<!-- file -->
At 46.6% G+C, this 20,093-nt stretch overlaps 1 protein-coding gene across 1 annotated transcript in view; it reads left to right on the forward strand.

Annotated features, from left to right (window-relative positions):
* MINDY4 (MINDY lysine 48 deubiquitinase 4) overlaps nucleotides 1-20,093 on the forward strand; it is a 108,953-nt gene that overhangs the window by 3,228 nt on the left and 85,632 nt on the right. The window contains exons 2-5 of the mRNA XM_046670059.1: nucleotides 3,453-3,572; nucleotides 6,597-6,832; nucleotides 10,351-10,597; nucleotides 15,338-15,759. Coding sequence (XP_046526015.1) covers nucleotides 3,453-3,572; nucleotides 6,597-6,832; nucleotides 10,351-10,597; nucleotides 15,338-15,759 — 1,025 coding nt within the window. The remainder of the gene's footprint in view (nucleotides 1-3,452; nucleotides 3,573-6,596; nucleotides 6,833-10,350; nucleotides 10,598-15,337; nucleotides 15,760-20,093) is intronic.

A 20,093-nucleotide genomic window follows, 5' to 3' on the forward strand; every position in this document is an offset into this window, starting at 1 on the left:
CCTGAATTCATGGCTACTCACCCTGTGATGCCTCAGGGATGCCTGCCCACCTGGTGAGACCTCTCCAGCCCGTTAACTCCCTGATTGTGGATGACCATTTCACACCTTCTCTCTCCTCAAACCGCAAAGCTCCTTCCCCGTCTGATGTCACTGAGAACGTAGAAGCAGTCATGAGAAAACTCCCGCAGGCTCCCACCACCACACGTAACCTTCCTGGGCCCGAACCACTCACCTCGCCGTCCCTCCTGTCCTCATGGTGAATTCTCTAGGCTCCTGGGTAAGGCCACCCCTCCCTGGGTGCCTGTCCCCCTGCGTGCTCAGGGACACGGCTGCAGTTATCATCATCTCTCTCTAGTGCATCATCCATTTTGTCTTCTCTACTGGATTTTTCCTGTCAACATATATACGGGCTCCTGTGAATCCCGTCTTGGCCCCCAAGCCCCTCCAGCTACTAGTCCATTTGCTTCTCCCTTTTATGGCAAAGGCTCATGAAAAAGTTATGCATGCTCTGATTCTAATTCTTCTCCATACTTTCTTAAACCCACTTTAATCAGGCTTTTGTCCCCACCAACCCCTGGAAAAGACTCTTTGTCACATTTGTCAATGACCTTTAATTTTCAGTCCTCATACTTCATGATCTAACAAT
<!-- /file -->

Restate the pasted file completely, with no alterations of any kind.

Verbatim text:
At 46.6% G+C, this 20,093-nt stretch overlaps 1 protein-coding gene across 1 annotated transcript in view; it reads left to right on the forward strand.

Annotated features, from left to right (window-relative positions):
* MINDY4 (MINDY lysine 48 deubiquitinase 4) overlaps nucleotides 1-20,093 on the forward strand; it is a 108,953-nt gene that overhangs the window by 3,228 nt on the left and 85,632 nt on the right. The window contains exons 2-5 of the mRNA XM_046670059.1: nucleotides 3,453-3,572; nucleotides 6,597-6,832; nucleotides 10,351-10,597; nucleotides 15,338-15,759. Coding sequence (XP_046526015.1) covers nucleotides 3,453-3,572; nucleotides 6,597-6,832; nucleotides 10,351-10,597; nucleotides 15,338-15,759 — 1,025 coding nt within the window. The remainder of the gene's footprint in view (nucleotides 1-3,452; nucleotides 3,573-6,596; nucleotides 6,833-10,350; nucleotides 10,598-15,337; nucleotides 15,760-20,093) is intronic.

A 20,093-nucleotide genomic window follows, 5' to 3' on the forward strand; every position in this document is an offset into this window, starting at 1 on the left:
CCTGAATTCATGGCTACTCACCCTGTGATGCCTCAGGGATGCCTGCCCACCTGGTGAGACCTCTCCAGCCCGTTAACTCCCTGATTGTGGATGACCATTTCACACCTTCTCTCTCCTCAAACCGCAAAGCTCCTTCCCCGTCTGATGTCACTGAGAACGTAGAAGCAGTCATGAGAAAACTCCCGCAGGCTCCCACCACCACACGTAACCTTCCTGGGCCCGAACCACTCACCTCGCCGTCCCTCCTGTCCTCATGGTGAATTCTCTAGGCTCCTGGGTAAGGCCACCCCTCCCTGGGTGCCTGTCCCCCTGCGTGCTCAGGGACACGGCTGCAGTTATCATCATCTCTCTCTAGTGCATCATCCATTTTGTCTTCTCTACTGGATTTTTCCTGTCAACATATATACGGGCTCCTGTGAATCCCGTCTTGGCCCCCAAGCCCCTCCAGCTACTAGTCCATTTGCTTCTCCCTTTTATGGCAAAGGCTCATGAAAAAGTTATGCATGCTCTGATTCTAATTCTTCTCCATACTTTCTTAAACCCACTTTAATCAGGCTTTTGTCCCCACCAACCCCTGGAAAAGACTCTTTGTCACATTTGTCAATGACCTTTAATTTTCAGTCCTCATACTTCATGATCTAACAAT